History neglects to remember important LGBT members


LGBT rights may be a new concept in politics, but LGBT people are not.

Barack Obama may be the first President to voice support for same-sex marriage, but politically supported or not, LGBT people were always prominent.

Alexander the Great, king of Ancient Greek Macedon, may have been gay. Same-sex relationships were not uncommon during the era; there have been multiple reports of affection between ancient Greek men.

In more recent history, after her husband’s affair, Eleanor Roosevelt found comfort in a relationship with Lorena Hickok. The two exchanged thousands of letters, which some argue show evidence of a relationship between the two.

Political figures throughout history had to hide their orientations that were considered offensive by the majority. This was less important in the world of the arts.

One of the most influential classical composers, Russian Pyotr Ilyich Tchaikovsky, was gay. It was not socially accepted, but his orientation remains well-known.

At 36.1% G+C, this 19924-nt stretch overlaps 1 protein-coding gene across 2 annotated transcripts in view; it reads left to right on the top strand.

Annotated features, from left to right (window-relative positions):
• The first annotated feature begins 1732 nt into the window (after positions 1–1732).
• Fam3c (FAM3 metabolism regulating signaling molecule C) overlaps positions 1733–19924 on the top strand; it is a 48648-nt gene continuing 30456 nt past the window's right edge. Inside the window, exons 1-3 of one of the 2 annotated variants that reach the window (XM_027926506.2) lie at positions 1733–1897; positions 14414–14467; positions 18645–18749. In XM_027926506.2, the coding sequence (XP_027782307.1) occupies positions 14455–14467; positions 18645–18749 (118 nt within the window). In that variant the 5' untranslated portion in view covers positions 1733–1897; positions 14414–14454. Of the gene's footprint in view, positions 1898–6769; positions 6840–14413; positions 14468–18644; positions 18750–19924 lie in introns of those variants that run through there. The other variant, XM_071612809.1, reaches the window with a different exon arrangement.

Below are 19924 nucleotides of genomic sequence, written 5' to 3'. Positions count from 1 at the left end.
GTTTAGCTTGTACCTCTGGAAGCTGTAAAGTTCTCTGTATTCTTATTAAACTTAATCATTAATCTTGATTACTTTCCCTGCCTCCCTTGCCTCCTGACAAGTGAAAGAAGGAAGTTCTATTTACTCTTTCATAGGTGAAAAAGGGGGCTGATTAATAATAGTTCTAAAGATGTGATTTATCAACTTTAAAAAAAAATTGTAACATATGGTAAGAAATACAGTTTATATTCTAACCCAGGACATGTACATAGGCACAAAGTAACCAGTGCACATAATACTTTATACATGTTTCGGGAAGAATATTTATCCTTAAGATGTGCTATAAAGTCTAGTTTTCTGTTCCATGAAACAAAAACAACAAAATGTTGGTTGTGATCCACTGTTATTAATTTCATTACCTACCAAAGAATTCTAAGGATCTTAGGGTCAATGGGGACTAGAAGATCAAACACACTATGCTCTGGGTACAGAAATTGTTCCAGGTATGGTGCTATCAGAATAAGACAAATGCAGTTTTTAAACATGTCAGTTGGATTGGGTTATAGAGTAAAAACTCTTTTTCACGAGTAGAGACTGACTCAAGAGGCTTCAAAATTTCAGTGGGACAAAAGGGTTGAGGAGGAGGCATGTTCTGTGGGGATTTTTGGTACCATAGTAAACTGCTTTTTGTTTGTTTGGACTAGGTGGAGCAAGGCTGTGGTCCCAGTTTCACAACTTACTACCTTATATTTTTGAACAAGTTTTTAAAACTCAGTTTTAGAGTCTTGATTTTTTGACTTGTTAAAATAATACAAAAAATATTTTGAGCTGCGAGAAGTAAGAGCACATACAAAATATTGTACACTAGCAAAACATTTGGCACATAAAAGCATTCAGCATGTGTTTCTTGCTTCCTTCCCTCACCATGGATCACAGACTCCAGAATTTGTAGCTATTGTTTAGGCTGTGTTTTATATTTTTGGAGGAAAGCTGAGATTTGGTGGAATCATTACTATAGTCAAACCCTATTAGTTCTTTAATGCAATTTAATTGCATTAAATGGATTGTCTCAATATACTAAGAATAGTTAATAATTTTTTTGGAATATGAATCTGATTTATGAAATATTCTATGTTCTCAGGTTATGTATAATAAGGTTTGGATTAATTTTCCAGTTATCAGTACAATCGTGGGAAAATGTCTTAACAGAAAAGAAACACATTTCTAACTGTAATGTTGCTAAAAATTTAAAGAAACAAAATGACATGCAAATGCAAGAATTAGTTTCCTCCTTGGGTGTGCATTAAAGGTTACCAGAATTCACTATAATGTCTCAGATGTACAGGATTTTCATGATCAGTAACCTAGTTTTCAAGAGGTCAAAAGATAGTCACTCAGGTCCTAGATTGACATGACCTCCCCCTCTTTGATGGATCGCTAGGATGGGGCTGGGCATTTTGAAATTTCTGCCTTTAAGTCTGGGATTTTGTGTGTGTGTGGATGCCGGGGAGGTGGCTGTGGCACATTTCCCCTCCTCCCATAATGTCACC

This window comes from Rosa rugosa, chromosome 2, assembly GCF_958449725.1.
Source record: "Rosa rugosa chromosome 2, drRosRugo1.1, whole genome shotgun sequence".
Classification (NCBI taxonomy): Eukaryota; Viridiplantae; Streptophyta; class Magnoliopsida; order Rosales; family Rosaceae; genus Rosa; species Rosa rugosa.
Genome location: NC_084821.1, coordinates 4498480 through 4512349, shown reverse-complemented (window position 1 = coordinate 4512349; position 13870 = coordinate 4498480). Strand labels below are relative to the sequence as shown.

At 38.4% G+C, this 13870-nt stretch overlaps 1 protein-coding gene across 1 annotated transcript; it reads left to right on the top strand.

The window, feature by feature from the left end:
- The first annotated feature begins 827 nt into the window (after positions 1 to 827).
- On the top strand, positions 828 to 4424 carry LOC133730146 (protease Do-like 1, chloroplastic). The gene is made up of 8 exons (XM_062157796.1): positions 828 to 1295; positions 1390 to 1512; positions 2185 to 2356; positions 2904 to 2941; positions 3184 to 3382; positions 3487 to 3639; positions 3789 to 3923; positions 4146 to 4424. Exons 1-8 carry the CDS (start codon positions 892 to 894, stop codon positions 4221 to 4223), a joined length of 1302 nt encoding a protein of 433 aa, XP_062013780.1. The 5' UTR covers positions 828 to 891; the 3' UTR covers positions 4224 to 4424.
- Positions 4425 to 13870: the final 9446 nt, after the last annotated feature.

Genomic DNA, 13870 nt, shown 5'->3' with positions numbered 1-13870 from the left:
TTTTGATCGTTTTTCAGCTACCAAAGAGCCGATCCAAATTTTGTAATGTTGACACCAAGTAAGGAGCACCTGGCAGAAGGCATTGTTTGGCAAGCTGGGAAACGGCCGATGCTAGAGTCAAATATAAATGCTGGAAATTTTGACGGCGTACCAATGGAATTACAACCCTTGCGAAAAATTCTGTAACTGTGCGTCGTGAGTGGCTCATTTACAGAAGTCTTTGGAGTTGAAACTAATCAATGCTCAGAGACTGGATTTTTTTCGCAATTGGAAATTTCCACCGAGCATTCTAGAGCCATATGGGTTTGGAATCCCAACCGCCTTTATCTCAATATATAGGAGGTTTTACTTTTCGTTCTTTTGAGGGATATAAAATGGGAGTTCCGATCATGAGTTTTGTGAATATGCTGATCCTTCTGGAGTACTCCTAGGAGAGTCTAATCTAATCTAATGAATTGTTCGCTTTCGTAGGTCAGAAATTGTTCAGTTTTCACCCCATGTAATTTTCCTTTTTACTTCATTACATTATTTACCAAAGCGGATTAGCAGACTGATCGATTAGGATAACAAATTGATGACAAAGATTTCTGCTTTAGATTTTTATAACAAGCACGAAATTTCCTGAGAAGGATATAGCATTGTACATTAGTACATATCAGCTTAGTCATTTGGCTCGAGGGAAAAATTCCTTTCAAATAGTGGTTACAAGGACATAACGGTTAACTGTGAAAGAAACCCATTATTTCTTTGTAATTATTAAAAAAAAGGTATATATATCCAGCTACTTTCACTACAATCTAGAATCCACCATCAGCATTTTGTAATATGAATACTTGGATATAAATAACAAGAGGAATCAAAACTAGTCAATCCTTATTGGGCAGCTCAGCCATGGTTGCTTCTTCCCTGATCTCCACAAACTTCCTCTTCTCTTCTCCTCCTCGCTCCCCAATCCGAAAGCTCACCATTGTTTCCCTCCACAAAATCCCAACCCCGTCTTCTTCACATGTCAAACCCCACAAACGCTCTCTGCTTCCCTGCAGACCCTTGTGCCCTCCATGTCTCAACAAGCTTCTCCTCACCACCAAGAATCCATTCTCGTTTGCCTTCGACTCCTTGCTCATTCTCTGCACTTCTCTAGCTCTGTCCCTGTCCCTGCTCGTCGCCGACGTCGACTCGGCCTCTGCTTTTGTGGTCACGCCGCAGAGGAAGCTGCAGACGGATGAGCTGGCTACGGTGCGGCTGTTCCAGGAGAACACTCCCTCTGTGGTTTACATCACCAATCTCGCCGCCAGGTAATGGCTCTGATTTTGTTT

Josephine Baker, American singer and dancer from the 1920’s, was known for her “lady lovers” both onstage and off. She dated both men and women. This list included Jo Bouillon, a French jazz musician, who was gay himself.

Walt Whitman, American poet and essayist, is known to have been bisexual. Leaves Of Grass was labeled pornographic by critics. Whitman was asked whether his poetry was homosexual, to which he provided no comment.

Cornerstone historical events included the LGBT as well. According to the Gerber and Hart archive staff, a man named Alan Turing cracked the Nazi code during WWII and helped make it possible for the Allies to win, but was later persecuted due to his orientation. However, like many historical LGBT people, he is rarely mentioned in education.

Despite of their prominent roles, LGBT individuals have had to conceal themselves throughout history. But modern society is starting to overcome the intolerance of the past.